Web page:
The first person to hold the position of superintendent in 1927 was George Dynes, followed a year later by Hugh Greenwood, and later by Mr. Simpson, and by Mr. Kisby. In 1939 Eric Telfer, who had had considerable experience with chickens on his Mathews Road farm, took charge of the demonstration farm. He and his wife, Mary, bought the property, excluding the Hall, and gave it a distinctive name, Northumbria Poultry Farm."

Port Guichon

Forgotten Neighbour of Ladner's Landing

More photographs of a community that has largely disappeared.

Railway terminal.

Seaport connected to Victoria and Nanaimo.

Fishermen and shipbuilders.

The Sawmill.

The Cannery.

"In 1903, the rail line of the Victoria Terminal Railway (V. T. R.) between Port Guichon and Colebrook, near the border with Surrey, a distance of about 18 miles, was completed. It had taken much lobbying by Delta residents to have a rail link with New Westminster and the rest of the Lower Mainland.

For the next three decades train service of varying frequencies was supplied, sometimes three times a week, sometimes more and sometimes less. Local residents had their own colloquial names for the service, ranging from "slow train to the sea" to "Molasses Railway." In 1905 the Great Northern Railway (G. N. R.) took over the ownership of the V. T. R., making the line part of its larger system.

Persistent vigilance by Delta farmers, Municipal Council and the Delta Board of Trade was needed to retain service at a reasonable level. The railway was constantly trying to increase its profit margin by reducing service and stops. One of the highly-disputed areas where cut-backs took place was the number of sidings at which the train would stop to take on farm products, especially milk. In 1910, after much acrimony, the sidings were agreed to be Chilukthan Slough, and Goudy, Benson, Matthews, Embree and Oliver Roads.

The track followed 44th Avenue in Ladner more or less to where it would cross 46A Street, if 44th Avenue were a through street. Then it began a gradual curve up to Port Guichon, with a spur sweeping back to the east, along Savoy Street to the milk condensory on Fairview Road (46A Street). The track did not end at Port Guichon station, but continued up onto the dock so that rail cars could be taken right onto ships bound for Victoria and other destinations.

It may seem unlikely now, but Port Guichon in those early years of the 20th century was a port of some importance, largely as a result of the arrival of the railway. Vessels, generally steamers, called in here to take on cargo, especially lumber from the mill, as well as farm produce destined for Victoria and Nanaimo. However, over the years this channel of the Fraser River silted in and the port became inaccessible to large ships. Another factor leading to the demise of Port Guichon was the arrival and development of trucks as a means of transporting goods quickly and efficiently. By the late 1920s Port Guichon's period of fame had ended. In 1935 the railway discontinued its service to Port Guichon, and later the rails were removed. The railbed was put to use as the foundation of 44th Avenue many years later. Even in recent times individuals have reported finding remnants from the line."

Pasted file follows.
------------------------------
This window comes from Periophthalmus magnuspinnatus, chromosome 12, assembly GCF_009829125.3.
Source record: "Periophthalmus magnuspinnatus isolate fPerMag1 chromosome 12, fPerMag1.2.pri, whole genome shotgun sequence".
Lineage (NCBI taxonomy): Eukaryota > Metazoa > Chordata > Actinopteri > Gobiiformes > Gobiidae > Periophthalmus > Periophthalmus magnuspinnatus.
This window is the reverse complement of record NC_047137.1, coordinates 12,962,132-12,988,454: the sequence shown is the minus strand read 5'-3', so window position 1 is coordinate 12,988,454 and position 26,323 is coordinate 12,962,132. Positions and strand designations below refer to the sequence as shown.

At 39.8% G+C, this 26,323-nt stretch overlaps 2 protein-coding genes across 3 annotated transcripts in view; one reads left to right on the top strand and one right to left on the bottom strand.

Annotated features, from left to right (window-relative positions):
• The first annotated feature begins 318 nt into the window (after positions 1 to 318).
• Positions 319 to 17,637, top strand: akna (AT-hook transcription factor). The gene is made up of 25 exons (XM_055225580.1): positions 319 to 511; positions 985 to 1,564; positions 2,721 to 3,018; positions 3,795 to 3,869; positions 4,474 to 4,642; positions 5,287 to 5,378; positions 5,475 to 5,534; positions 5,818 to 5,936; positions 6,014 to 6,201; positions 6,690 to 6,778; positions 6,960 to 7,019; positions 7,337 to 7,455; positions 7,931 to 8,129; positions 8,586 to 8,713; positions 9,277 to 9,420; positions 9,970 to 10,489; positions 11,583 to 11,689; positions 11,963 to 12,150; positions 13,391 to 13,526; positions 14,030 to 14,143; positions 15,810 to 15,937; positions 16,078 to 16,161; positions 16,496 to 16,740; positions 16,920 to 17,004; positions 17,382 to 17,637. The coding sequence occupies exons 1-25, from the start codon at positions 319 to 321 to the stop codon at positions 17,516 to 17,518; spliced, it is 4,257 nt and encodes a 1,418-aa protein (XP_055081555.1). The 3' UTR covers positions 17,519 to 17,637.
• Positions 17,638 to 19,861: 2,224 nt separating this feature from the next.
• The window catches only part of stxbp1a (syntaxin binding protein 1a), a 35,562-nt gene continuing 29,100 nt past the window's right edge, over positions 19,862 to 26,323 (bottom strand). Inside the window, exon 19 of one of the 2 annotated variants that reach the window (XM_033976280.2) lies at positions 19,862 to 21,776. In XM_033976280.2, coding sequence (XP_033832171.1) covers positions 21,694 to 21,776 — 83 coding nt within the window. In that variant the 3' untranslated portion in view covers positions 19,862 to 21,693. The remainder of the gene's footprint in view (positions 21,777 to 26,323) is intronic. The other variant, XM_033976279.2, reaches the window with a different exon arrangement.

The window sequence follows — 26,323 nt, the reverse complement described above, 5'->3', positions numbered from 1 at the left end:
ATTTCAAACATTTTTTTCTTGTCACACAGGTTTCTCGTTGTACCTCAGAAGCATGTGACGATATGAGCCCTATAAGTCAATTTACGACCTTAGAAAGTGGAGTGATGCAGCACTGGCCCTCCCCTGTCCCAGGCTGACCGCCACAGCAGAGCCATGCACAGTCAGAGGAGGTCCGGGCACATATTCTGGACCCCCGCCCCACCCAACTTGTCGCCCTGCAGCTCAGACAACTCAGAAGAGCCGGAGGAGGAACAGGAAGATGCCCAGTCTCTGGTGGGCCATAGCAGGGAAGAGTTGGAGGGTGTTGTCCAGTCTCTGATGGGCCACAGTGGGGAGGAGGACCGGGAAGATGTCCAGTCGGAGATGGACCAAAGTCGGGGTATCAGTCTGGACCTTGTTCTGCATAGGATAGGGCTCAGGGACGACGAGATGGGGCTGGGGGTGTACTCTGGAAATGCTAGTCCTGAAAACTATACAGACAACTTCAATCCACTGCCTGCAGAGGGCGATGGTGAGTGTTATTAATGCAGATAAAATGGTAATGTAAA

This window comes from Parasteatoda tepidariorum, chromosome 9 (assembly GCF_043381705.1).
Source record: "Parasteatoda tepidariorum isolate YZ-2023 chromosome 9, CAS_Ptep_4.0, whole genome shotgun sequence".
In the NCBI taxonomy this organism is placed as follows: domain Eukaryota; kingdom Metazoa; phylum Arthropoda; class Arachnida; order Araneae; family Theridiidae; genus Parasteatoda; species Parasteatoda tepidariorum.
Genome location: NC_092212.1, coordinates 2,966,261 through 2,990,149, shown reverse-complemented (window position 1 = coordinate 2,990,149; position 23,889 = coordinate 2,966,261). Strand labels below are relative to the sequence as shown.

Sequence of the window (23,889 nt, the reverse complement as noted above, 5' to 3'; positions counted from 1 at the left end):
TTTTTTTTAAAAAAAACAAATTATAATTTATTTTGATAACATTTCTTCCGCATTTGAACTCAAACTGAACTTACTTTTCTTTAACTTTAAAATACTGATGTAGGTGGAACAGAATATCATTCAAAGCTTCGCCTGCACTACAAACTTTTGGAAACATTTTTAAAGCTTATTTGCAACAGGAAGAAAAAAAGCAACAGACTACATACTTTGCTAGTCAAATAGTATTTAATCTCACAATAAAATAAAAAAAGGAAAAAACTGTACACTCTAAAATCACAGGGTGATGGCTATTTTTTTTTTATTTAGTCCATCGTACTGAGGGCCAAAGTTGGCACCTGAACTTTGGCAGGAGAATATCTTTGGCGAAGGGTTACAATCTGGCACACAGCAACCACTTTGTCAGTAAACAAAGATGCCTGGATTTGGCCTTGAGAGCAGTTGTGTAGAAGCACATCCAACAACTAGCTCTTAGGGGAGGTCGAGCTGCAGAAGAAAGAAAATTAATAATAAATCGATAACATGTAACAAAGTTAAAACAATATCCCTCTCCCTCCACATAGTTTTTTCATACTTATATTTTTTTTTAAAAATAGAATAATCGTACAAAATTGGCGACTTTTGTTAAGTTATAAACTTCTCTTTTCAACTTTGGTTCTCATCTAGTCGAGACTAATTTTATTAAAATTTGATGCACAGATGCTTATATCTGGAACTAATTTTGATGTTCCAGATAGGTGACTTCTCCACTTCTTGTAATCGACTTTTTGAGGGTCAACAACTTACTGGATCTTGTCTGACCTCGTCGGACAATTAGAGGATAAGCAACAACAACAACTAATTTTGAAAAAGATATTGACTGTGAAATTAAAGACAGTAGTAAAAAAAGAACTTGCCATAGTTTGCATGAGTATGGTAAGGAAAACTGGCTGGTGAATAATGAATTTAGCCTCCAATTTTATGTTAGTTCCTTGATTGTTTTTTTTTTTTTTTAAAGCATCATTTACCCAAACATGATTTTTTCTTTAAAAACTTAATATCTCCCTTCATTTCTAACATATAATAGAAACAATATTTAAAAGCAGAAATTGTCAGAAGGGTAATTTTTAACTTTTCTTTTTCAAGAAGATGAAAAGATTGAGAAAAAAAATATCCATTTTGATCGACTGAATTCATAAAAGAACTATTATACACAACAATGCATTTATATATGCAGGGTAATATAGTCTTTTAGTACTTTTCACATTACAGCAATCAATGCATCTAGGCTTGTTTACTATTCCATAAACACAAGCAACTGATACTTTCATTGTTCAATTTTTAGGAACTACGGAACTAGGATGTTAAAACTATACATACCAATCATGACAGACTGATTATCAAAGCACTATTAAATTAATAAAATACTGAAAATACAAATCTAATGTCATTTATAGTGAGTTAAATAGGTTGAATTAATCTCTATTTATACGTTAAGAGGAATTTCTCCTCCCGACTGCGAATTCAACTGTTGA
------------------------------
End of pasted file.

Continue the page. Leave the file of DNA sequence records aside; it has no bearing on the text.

Here are some of my favourite links ...

British Columbia History Resources

BC Historical Federation

Canadian Genealogy and History Links

1940 National Registration of Canada

Historical Canadian Railroads

Vancouver Wireless Station, Boundary Bay Airport, BC

Canadian Obituary Links British Columbia

Genaholic Genealogical Records Search Service

Heritage Restoration: Rod McFarlane, Architect

Gelean Grove: A Personal Website


A database of Obituaries of Delta Residents
(and former Delta Residents)
appearing in the newspaper between
1870 & 1922

Cross-referenced to Vital Statistics,
Boundary Bay Cemetery, and other resources

Over 200 Surnames and Over 300 Entries


... in the local newspaper for Delta, British Columbia, serving Ladner and Tsawwassen, from 1922 to the present day - for genealogists, family historians and researchers.

No charge for copying of obituary and sending by e-mail. If you require a photocopy of the newspaper item, a self-addressed stamped envelope, plus 40 cents per photocopy page must be received before your request will be mailed.

Free obituary look-ups in the Vancouver and Victoria newspapers are no longer available - effective March 1st, 2001.

To place your order, contact me at Delta Optimist Obits

About Gwen Szychter

The big moment: graduating with a Master of Arts degree in Canadian history from Simon Fraser University, Burnaby, British Columbia, in 1992


A heritage adventure: A visit to the Bastion, Nanaimo, British Columbia, while attending the annual conference of the Heritage Society of British Columbia

One of the author's favourite experiences: autographing at a book launch. Comments on the books from the B.C. Historical Federation Writing Competition included: Ladner's Landing of Yesteryear is "a spunky, well organized and well written guidebook which deserves to sell well."

Arthur Drive, Ladner, British Columbia, location of this copper beech, can rightfully be called Ladner's Street of Trees.

Each summer I lead a walking tour of one of Ladner's heritage neighbourhoods for the Delta Museum and Archives (tel 604.946.9322).